There is a need to better understand the effects that cannabis has on mental health in order to better respond to the increasing recreational and medical use of marijuana among patients. With more than half the states of the United States legalizing medical marijuana use and 8 states allowing for recreational use, there is an urgent need for psychiatrists and other behavioral health professionals to understand how marijuana affects mental health.

The good news is, scientists and researchers are hard at work trying to know more about herbal cannabis, cannabinoid pharmacology, and the endocannabinoid system. Although herbal cannabis has been in use for a long time, the prohibition of the plant in many countries stems largely from the literature that focused more on its harm than its benefits. But that is slowly changing as our knowledge about cannabis is slowly expanding.

Herbal cannabis refers to the plant material that’s derived from the flowering tops of Cannabis sativa and indica. These are the two strains that are commonly used for either medicinal or recreational cannabis consumption and can sometimes be purchased through the Budmail coupon.

Cannabis is rich in a lot of compounds, psychoactive and non-psychoactive alike. It is said that there could be as many as 500 compounds that are unique to marijuana with more than 60 cannabinoids and 140 terpenes. The compound that produces those psychoactive effects of cannabis is known as delta-9-tetrahydrocannabinol or THC for short. However, another compound is gaining a lot of interest. Cannabidiol is another known cannabis compound but unlike THC it doesn’t cause any psychoactive effects.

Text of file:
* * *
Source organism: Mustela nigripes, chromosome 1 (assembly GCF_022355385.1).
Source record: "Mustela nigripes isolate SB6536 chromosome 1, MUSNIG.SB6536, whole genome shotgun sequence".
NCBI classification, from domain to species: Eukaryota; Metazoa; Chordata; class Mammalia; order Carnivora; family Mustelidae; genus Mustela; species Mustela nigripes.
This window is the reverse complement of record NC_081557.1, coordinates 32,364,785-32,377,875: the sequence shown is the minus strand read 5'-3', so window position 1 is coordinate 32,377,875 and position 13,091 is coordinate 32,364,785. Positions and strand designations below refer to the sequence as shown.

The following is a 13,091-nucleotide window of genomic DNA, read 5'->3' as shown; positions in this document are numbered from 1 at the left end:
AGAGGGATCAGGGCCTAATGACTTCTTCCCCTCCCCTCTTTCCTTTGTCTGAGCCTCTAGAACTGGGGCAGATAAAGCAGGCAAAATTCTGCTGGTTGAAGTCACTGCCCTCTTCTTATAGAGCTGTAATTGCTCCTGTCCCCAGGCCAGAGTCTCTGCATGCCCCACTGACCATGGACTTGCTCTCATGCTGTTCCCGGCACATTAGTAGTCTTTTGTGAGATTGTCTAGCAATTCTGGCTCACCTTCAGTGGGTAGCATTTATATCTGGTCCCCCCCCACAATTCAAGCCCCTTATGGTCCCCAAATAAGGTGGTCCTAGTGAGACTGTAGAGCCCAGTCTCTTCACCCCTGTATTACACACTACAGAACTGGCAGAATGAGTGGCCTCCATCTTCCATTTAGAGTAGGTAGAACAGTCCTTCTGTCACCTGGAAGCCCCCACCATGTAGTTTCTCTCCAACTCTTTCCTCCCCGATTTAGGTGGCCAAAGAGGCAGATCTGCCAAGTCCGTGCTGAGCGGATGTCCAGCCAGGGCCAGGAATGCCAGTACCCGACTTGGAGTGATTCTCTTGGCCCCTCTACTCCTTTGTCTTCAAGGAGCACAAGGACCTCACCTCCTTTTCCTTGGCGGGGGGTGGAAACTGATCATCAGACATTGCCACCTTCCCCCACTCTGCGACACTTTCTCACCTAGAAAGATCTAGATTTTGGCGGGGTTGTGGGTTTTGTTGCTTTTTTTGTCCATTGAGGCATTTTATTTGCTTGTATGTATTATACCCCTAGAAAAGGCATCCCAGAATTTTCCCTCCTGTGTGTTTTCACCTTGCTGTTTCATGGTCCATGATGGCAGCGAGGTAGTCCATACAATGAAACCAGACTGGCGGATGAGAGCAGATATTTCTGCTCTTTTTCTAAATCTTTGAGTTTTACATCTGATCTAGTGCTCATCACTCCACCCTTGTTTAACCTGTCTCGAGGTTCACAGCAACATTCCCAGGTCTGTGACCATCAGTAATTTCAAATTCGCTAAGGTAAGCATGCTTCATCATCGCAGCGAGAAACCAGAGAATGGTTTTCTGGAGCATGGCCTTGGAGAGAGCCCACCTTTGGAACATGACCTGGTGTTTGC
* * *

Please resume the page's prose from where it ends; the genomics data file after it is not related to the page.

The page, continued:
Regardless of their legal status, many patients have been consuming cannabis for their psychiatric disorders and have reported improvement in their condition. Many patients who suffer from PTSD, anxiety disorder, ADHD, depression, bipolar disorder, insomnia, and even schizophrenia have turned to cannabis to manage some, if not all, their psychiatric symptoms. Also, there are patients who turned to medical marijuana for their neurological conditions such as multiple sclerosis, dementia, and seizure disorders that don’t respond to conventional therapies. Cancer patients have also used medical marijuana to lessen nausea and vomiting they experience due to chemotherapy.


As far as cognition, there is evidence that there is a correlation between cannabis use and better cognitive performance for people with psychotic disorders. But generally, moderate evidence exists that point to impairment of learning, memory, and attention with acute cannabis use. There are, however, mixed results as to the long-term effect of cannabis.


Although there is no substantial proof that cannabis offers therapeutic benefits for people with dementia, there are a few studies that show some interesting findings worth mentioning. Evidence suggests that cannabinoids may help suppress neuroinflammation and plaque formation in Alzheimer’s disease. As it is, the only clinical application of medical marijuana in patients with dementia remains to be in targeting behavioral disturbances like anxiety, refusal to eat, and irritability.


There is limited evidence that cannabis can improve symptoms of PTSD. There are, however, clinical reports and case studies that have been excluded in the report that sheds a more positive light on the topic. A number of US states have included PTSD in the list of acceptable indications for medical marijuana use.

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